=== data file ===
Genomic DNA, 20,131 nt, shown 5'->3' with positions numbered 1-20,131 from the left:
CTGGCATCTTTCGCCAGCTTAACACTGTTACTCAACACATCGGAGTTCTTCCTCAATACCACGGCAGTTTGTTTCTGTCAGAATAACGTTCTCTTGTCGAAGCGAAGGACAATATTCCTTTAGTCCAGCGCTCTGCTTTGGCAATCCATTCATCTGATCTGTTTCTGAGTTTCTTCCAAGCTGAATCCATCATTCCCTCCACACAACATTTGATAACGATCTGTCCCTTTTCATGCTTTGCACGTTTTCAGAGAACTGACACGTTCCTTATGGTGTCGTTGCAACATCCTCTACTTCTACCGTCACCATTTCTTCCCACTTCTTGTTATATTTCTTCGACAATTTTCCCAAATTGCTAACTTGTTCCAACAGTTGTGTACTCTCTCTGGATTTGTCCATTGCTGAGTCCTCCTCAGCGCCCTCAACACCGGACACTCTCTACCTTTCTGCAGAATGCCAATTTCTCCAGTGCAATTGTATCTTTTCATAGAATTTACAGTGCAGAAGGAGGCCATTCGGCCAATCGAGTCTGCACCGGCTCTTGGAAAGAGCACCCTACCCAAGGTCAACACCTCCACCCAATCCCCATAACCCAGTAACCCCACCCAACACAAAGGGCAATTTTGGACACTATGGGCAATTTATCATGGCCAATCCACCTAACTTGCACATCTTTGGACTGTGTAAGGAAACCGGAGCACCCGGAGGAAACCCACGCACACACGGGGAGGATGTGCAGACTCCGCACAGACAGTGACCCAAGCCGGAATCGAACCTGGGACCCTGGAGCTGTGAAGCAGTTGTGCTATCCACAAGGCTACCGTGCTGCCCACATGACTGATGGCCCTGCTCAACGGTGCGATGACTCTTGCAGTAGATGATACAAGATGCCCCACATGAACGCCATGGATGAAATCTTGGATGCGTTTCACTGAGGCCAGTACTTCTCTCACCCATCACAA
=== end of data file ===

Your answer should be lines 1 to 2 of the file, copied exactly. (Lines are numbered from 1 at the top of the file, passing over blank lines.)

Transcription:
Genomic DNA, 20,131 nt, shown 5'->3' with positions numbered 1-20,131 from the left:
CTGGCATCTTTCGCCAGCTTAACACTGTTACTCAACACATCGGAGTTCTTCCTCAATACCACGGCAGTTTGTTTCTGTCAGAATAACGTTCTCTTGTCGAAGCGAAGGACAATATTCCTTTAGTCCAGCGCTCTGCTTTGGCAATCCATTCATCTGATCTGTTTCTGAGTTTCTTCCAAGCTGAATCCATCATTCCCTCCACACAACATTTGATAACGATCTGTCCCTTTTCATGCTTTGCACGTTTTCAGAGAACTGACACGTTCCTTATGGTGTCGTTGCAACATCCTCTACTTCTACCGTCACCATTTCTTCCCACTTCTTGTTATATTTCTTCGACAATTTTCCCAAATTGCTAACTTGTTCCAACAGTTGTGTACTCTCTCTGGATTTGTCCATTGCTGAGTCCTCCTCAGCGCCCTCAACACCGGACACTCTCTACCTTTCTGCAGAATGCCAATTTCTCCAGTGCAATTGTATCTTTTCATAGAATTTACAGTGCAGAAGGAGGCCATTCGGCCAATCGAGTCTGCACCGGCTCTTGGAAAGAGCACCCTACCCAAGGTCAACACCTCCACCCAATCCCCATAACCCAGTAACCCCACCCAACACAAAGGGCAATTTTGGACACTATGGGCAATTTATCATGGCCAATCCACCTAACTTGCACATCTTTGGACTGTGTAAGGAAACCGGAGCACCCGGAGGAAACCCACGCACACACGGGGAGGATGTGCAGACTCCGCACAGACAGTGACCCAAGCCGGAATCGAACCTGGGACCCTGGAGCTGTGAAGCAGTTGTGCTATCCACAAGGCTACCGTGCTGCCCACATGACTGATGGCCCTGCTCAACGGTGCGATGACTCTTGCAGTAGATGATACAAGATGCCCCACATGAACGCCATGGATGAAATCTTGGATGCGTTTCACTGAGGCCAGTACTTCTCTCACCCATCACAA